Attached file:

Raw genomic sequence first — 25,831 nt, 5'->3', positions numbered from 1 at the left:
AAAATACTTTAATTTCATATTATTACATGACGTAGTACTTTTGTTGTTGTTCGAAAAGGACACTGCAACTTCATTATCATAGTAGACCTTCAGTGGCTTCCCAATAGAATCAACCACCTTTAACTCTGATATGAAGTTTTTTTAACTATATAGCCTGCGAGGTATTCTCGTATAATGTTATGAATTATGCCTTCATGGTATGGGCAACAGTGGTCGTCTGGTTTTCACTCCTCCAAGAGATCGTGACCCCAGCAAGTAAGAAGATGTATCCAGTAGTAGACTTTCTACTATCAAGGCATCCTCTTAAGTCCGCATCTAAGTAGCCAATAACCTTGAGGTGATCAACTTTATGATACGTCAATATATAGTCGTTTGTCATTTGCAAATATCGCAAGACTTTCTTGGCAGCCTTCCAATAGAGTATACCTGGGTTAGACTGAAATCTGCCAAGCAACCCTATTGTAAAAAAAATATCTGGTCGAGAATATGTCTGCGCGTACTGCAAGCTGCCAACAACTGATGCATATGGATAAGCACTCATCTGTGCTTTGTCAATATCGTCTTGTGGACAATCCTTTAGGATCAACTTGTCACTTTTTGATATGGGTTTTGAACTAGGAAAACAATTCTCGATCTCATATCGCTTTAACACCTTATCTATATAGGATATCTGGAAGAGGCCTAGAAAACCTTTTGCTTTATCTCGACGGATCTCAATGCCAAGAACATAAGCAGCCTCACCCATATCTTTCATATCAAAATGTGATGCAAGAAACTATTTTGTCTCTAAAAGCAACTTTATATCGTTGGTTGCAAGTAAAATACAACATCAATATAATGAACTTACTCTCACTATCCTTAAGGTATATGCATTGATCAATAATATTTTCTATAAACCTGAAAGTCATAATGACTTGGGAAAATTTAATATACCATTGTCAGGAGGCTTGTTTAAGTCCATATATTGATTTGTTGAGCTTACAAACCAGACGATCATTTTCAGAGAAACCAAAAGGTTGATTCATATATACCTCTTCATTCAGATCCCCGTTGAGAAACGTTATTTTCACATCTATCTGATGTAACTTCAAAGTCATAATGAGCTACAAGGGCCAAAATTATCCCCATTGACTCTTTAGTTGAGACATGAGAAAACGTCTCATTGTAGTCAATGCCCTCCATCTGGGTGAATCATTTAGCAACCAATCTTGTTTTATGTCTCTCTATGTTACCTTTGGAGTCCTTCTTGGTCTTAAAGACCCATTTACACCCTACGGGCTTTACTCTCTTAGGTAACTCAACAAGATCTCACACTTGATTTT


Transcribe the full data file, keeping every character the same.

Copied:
Raw genomic sequence first — 25,831 nt, 5'->3', positions numbered from 1 at the left:
AAAATACTTTAATTTCATATTATTACATGACGTAGTACTTTTGTTGTTGTTCGAAAAGGACACTGCAACTTCATTATCATAGTAGACCTTCAGTGGCTTCCCAATAGAATCAACCACCTTTAACTCTGATATGAAGTTTTTTTAACTATATAGCCTGCGAGGTATTCTCGTATAATGTTATGAATTATGCCTTCATGGTATGGGCAACAGTGGTCGTCTGGTTTTCACTCCTCCAAGAGATCGTGACCCCAGCAAGTAAGAAGATGTATCCAGTAGTAGACTTTCTACTATCAAGGCATCCTCTTAAGTCCGCATCTAAGTAGCCAATAACCTTGAGGTGATCAACTTTATGATACGTCAATATATAGTCGTTTGTCATTTGCAAATATCGCAAGACTTTCTTGGCAGCCTTCCAATAGAGTATACCTGGGTTAGACTGAAATCTGCCAAGCAACCCTATTGTAAAAAAAATATCTGGTCGAGAATATGTCTGCGCGTACTGCAAGCTGCCAACAACTGATGCATATGGATAAGCACTCATCTGTGCTTTGTCAATATCGTCTTGTGGACAATCCTTTAGGATCAACTTGTCACTTTTTGATATGGGTTTTGAACTAGGAAAACAATTCTCGATCTCATATCGCTTTAACACCTTATCTATATAGGATATCTGGAAGAGGCCTAGAAAACCTTTTGCTTTATCTCGACGGATCTCAATGCCAAGAACATAAGCAGCCTCACCCATATCTTTCATATCAAAATGTGATGCAAGAAACTATTTTGTCTCTAAAAGCAACTTTATATCGTTGGTTGCAAGTAAAATACAACATCAATATAATGAACTTACTCTCACTATCCTTAAGGTATATGCATTGATCAATAATATTTTCTATAAACCTGAAAGTCATAATGACTTGGGAAAATTTAATATACCATTGTCAGGAGGCTTGTTTAAGTCCATATATTGATTTGTTGAGCTTACAAACCAGACGATCATTTTCAGAGAAACCAAAAGGTTGATTCATATATACCTCTTCATTCAGATCCCCGTTGAGAAACGTTATTTTCACATCTATCTGATGTAACTTCAAAGTCATAATGAGCTACAAGGGCCAAAATTATCCCCATTGACTCTTTAGTTGAGACATGAGAAAACGTCTCATTGTAGTCAATGCCCTCCATCTGGGTGAATCATTTAGCAACCAATCTTGTTTTATGTCTCTCTATGTTACCTTTGGAGTCCTTCTTGGTCTTAAAGACCCATTTACACCCTACGGGCTTTACTCTCTTAGGTAACTCAACAAGATCTCACACTTGATTTT